There are a variety of far-fetched rumours, that quite uncomfortably for some, may be true. These rumours are about the ongoing review of higher education funding, led by Lord Browne with one of the suggestions being that from 2013 there will be a £1,000 increase in tuition fees annually. This increase will continue until students are faced with a bill of around £7,000 a year to study a course, and more worryingly, around £14,000 a year to study a science degree. There are also rumours about eventual plans to remove the fees cap altogether to create a free market in higher education.
These rumours are troubling to hear for students that are currently on 5-7 year degrees, and also for those who are hoping to attend university at any time in the next three years. I believe that if these rumours are true, we may see a steady reversal from this year’s substantial over-subscriptions, to one of two possibilities; severe under-subscriptions, with only the rich applying for university courses, or we’ll see people opting to study courses based on cost rather than suitability. This can surely have very few positive outcomes! I for one, would not have taken on such a large debt to study for a degree and would have applied for ‘earn while you learn’ schemes that pay you to complete your degree, resulting in no debt and an income!
And speaking of debt, perhaps one of the most frightening of all of the rumours surrounding higher education, are the suggestions that the banks will assume the government’s role of paying universities in advance and recouping their money through the student loan repayments. With the Bank of England in control of interest rates, shouldn’t we be concerned that students may be facing a colossal increase in student loan repayment interest?
To add to the debate, with the potential rise in tuition fees, are universities being as attentive to their students as they should be? We hear more and more about universities wanting to be world-leading ‘research’ universities, but are they fulfilling their undergraduates’ needs by achieving and sustaining such a reputation? I would argue that the universities that are more ‘teaching’ orientated are producing happier students who feel more supported and fulfilled by their course. With the rise in tuition fees, and the possible reduction in the number of students, are we going to be faced with more ‘research’ universities than ever before? The Chancellor of Oxford University has said that ‘fees must rise if British education is to remain world-class’. Should we really be translating this as, we need more money to fund our research and having students pay more is the way to achieve this?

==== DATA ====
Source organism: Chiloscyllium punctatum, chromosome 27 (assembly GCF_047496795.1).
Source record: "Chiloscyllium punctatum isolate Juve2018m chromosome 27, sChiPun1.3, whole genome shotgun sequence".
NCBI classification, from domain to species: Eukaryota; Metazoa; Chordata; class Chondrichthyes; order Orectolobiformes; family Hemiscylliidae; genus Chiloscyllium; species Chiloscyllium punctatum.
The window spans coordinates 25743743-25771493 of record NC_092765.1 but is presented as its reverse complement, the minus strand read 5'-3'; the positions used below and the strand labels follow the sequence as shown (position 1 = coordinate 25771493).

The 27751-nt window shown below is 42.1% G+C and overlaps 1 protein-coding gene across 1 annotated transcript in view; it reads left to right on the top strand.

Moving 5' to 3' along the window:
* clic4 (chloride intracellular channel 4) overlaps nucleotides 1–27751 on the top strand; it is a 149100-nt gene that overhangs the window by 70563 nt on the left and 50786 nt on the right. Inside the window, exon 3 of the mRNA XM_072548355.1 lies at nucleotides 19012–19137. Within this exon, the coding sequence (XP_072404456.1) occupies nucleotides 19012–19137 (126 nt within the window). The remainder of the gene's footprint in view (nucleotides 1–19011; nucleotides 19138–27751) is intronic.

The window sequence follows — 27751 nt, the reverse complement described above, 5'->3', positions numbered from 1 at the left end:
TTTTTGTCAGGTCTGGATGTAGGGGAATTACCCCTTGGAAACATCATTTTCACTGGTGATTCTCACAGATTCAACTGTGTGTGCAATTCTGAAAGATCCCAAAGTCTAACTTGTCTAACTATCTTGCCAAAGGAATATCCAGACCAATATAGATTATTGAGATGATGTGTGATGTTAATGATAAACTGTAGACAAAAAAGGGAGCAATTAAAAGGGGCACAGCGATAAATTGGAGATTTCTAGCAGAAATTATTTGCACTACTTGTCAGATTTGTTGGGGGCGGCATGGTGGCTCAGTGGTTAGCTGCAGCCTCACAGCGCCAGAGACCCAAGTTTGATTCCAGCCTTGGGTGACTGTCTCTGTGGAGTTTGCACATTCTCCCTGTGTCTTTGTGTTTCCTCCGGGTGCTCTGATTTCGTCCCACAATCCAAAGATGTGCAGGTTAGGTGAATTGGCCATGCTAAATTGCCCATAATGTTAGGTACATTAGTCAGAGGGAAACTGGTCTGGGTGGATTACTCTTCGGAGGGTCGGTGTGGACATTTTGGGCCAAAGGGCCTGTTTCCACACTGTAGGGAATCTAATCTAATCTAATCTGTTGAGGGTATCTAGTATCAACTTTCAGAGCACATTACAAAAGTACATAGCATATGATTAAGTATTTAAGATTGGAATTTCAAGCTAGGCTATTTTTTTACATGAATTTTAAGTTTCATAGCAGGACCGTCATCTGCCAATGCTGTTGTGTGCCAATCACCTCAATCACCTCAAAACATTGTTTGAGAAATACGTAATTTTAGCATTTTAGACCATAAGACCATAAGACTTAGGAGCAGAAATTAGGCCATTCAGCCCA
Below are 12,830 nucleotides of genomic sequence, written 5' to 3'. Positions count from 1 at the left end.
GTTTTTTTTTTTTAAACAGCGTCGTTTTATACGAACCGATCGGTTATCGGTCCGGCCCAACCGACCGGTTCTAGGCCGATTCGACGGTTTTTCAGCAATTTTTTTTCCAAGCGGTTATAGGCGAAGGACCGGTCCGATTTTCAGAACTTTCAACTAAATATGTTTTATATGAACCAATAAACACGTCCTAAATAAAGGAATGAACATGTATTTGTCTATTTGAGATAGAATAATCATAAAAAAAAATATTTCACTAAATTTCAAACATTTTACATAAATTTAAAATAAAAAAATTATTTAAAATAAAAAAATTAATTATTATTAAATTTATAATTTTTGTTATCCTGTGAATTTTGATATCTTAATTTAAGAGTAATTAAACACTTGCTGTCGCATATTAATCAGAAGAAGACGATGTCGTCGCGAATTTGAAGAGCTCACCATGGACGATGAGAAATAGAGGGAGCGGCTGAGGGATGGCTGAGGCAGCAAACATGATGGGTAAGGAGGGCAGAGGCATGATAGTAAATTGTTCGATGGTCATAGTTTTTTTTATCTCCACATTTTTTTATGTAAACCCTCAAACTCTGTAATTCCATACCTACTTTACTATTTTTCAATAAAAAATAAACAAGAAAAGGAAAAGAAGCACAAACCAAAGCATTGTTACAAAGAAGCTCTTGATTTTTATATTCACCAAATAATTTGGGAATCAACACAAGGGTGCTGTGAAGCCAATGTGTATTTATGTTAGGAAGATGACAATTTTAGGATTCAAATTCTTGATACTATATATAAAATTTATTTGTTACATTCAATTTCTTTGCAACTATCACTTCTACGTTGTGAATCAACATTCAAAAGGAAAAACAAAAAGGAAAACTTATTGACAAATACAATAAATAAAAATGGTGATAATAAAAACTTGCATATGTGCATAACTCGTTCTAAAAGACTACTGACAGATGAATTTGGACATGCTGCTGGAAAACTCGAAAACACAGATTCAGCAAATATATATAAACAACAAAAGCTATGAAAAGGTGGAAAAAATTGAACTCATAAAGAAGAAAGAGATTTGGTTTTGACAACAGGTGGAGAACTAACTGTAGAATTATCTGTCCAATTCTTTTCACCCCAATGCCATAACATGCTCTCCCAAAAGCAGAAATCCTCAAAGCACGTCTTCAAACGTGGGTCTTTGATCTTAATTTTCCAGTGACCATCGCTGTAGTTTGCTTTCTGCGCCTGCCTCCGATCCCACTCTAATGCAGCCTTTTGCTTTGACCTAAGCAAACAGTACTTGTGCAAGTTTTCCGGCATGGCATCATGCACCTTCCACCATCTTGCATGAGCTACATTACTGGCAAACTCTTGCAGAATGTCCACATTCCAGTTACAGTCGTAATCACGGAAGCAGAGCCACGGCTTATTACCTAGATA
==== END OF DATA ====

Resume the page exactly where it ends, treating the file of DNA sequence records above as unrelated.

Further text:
A point to consider in light of all of this is whether there are still benefits to be gained in attending university. Regardless of fees, some people feel that they have the right to attend university, just because their parents did. My mother is currently going through her Nursing degree (with the Open University) part-time, while my father never attended university, however I feel I have the same right to attend university as my peers who have parents who both attended. I feel that it ultimately comes to the drive, determination and the intelligence of the person who is applying and not their background as to whether they have a right!
On the contrary, I know a person who is incredibly bright and is on course for top marks in their A-Levels. His parents both attended university and gained first-class degrees, but as his father remarks, there are people without a degree who are earning the same as him. As a result their son is being encouraged not to attend university, but rather to enter into employment and avoid the wasted three years and the subsequent debt.
In closing, with regards to the tuition fee rise, we will have to see where the coalition government will take us, carefully remembering that the Liberal Democrats in their manifesto, declared that in six years there would be no tuition fees. Will they fold and go in the opposite direction? Only time, and the Tories will tell!